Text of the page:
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Sleep apnea can cause weight gain in many individuals due to changes in levels of ghrelin and leptin hormones. The narrowing of the air passage during sleep causes sleep apnea sufferers to have difficulty breathing. This leads to frequent sleep disruptions throughout the night.
Obstructive sleep apnea, central sleep apnea, and complex sleep apnea are the three types of sleep apnea.
According to the latest reports, 22 million people in the US are affected with obstructive sleep apnea (OSA). The major contributor to sleep apnea is obesity, along with some genetic factors. A person with OSA experiences changes in their levels of the hormones ghrelin and leptin.
The level of ghrelin, which makes you feel hungry, increases in the body. In addition, leptin, which makes you feel full and satisfied, decreases.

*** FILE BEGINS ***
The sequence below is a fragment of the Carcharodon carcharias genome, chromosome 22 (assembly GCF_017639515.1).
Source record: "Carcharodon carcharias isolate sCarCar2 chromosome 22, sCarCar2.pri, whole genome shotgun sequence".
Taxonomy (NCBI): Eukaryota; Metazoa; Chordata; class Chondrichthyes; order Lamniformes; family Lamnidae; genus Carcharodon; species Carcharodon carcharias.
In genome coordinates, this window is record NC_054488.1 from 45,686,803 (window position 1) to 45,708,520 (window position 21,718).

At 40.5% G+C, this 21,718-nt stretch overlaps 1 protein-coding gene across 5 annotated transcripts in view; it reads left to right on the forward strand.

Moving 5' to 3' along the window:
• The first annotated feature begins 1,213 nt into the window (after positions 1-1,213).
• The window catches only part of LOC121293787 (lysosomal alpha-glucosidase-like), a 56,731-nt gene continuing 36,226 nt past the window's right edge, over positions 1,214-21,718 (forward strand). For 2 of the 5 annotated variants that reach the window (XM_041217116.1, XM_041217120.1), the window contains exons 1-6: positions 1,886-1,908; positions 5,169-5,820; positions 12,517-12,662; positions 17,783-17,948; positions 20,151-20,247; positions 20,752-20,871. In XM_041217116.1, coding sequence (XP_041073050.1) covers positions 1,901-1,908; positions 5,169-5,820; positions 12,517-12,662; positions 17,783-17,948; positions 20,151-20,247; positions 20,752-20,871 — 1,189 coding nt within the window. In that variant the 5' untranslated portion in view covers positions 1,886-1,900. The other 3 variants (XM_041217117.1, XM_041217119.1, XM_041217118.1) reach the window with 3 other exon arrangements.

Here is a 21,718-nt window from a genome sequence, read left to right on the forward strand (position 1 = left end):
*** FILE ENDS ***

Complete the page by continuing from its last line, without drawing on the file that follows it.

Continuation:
These hormonal changes make you feel hungry and you end up overeating. The excessive intake of calories results in weight gain.
The cycle does not end here. There are other factors that start contributing to this situation. Depending on the age every individual needs at least 6 – 8 hours of good uninterrupted sleep.
People with sleep apnea, however, suffer from sleep deprivation. Sleep deprivation hinders weight loss and contributes to obesity.
Sleeping late at night often leads to people eating junk food. It becomes difficult for them to control their food cravings due to changes in hormonal levels.
As a result of insufficient sleep, they feel fatigued during the day and lack the motivation to exercise or workouts. It slows down the metabolism and you burn lesser calories.
More fat gets deposited around the neck making it thick and further narrowing the upper air passage. This leads to sleep apnea worsening as a result of obesity.